ASEAN claims that the CSP does not denote an elevation of partnership; entering into the CSP may be viewed as a political decision rather than one that entails mutual agreements and obligations. Nonetheless, the CSP decidedly facilitates greater strategic alignment between ASEAN and the U.S., including the U.S.’s support for ASEAN’s implementation of its Outlook on the Indo-Pacific (AOIP) through new or enhanced areas of cooperation. Signalling the U.S.’s enhanced commitment to the region and to relations with ASEAN, President Biden announced an additional US$150 million to support a dozen new cooperation initiatives during the ASEAN-U.S. Special Summit in May.
These initiatives will include new ministerial-level meetings on climate and environment, energy, health, transportation, and women’s empowerment, as well as regional maritime security initiatives (amounting to US$60 million) such as the expansion of U.S. Coast Guard cooperation and training. The Special Summit also resolved to foster cooperation in sustainable infrastructure (with US$40 million pledged), economic futures, digital integration, health security, education, and youth engagement.
The long list of new activities will not be a walk in the park for the new ambassador. It will be an arduous journey to turn political ambitions and pronouncements into reality and actions. ASEAN needs to ensure that the U.S.’s objectives are aligned with the bloc’s interests and priorities. This means that the U.S. will need to undertake dozens of consultations with various sectoral bodies within ASEAN and the Committee of Permanent Representatives to ASEAN if these initiatives are to benefit all ASEAN members inclusively through regional mechanisms.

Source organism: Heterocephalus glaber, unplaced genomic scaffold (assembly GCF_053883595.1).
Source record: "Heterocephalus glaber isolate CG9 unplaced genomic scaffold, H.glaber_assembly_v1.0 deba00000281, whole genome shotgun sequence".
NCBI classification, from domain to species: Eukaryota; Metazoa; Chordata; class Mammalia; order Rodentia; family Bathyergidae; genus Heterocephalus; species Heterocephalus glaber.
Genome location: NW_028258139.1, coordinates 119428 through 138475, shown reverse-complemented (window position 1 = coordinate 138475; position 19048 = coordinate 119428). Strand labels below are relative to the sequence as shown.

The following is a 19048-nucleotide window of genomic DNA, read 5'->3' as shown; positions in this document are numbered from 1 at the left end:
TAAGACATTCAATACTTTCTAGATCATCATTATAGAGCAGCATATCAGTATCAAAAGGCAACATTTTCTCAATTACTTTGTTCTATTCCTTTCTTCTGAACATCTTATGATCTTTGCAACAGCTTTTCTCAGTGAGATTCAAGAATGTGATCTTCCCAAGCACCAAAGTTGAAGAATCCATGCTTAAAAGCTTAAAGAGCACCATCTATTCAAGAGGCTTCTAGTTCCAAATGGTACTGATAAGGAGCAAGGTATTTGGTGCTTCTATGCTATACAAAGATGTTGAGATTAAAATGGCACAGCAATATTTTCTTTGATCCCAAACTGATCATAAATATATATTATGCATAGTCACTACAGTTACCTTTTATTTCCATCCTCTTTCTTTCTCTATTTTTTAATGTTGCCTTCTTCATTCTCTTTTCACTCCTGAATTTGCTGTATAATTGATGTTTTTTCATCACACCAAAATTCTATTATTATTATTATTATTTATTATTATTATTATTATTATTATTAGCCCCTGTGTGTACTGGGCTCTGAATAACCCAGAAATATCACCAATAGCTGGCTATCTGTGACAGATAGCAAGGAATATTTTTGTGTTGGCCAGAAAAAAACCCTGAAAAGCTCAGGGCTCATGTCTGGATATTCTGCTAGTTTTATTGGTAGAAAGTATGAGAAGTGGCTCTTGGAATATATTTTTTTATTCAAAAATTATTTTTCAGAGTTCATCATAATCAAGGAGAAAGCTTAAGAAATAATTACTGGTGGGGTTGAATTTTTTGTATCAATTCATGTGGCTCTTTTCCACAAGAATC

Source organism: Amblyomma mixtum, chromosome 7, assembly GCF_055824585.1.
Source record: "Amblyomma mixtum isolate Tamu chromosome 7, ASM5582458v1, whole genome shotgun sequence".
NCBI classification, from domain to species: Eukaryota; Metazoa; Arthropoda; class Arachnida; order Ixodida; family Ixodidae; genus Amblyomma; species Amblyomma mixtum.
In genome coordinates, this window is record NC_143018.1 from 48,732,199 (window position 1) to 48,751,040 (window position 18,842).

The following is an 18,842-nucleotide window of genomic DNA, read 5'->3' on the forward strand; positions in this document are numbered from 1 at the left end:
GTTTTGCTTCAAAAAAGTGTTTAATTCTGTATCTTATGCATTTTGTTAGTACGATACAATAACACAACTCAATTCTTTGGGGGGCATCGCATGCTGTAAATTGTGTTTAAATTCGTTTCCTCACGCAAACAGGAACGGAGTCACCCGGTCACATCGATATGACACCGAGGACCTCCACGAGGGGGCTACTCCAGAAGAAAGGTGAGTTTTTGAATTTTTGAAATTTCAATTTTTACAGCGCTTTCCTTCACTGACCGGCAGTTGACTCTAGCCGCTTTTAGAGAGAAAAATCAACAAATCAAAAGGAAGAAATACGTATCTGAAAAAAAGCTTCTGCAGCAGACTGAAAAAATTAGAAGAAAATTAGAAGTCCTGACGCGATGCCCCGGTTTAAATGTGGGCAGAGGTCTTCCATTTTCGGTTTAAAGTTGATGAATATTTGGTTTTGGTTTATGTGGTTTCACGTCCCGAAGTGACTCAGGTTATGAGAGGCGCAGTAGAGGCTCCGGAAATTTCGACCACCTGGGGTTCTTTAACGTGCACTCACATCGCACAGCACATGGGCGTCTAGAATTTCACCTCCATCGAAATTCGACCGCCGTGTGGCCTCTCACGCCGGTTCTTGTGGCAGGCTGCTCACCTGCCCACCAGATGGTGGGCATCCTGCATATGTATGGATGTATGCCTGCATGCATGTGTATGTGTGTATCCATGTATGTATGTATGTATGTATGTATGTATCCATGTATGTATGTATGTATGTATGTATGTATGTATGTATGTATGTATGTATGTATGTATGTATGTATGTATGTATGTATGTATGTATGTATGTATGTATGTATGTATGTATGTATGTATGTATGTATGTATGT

With countries’ foreign policy continually shaped by bilateral relations, initiatives for ASEAN that are driven unilaterally by the U.S. and implemented selectively with individual countries will not bode well for ASEAN as an institution. In fact, a cherry-picking style of cooperation within ASEAN — Myanmar aside — will only further divide the regional bloc that is already strained by the U.S.-China rivalry. The Indo-Pacific Economic Framework (IPEF) is an example of the U.S.’s preference for working with like-minded countries to the exclusion of others in ASEAN, namely Cambodia, Laos, and Myanmar.
Ambassador Abraham’s new mandate in ASEAN, at these most challenging of times, will be extremely vital — and distinct from the other bilateral ambassadors in the region. He must cultivate strategic trust, and balance the interests of ten diverse countries against the U.S.’s vested interests in the Indo-Pacific. With China’s growing influence in the region, ensuring unanimous buy-in from the ASEAN-10 will be Ambassador Abraham’s biggest challenge yet.
Notwithstanding the importance of alliances in U.S. foreign and security policy, the U.S.’s inclusive engagement with ASEAN will be important to promote regional unity and prevent fractures in the grouping due to parallel or competing alliances. Importantly, ASEAN will welcome a stance that does not compel the organisation to choose sides in global geopolitical contests.
Joanne Lin is Co-coordinator of the ASEAN Studies Centre at ISEAS – Yusof Ishak Institute, and Lead Researcher (Political-Security) at the Centre.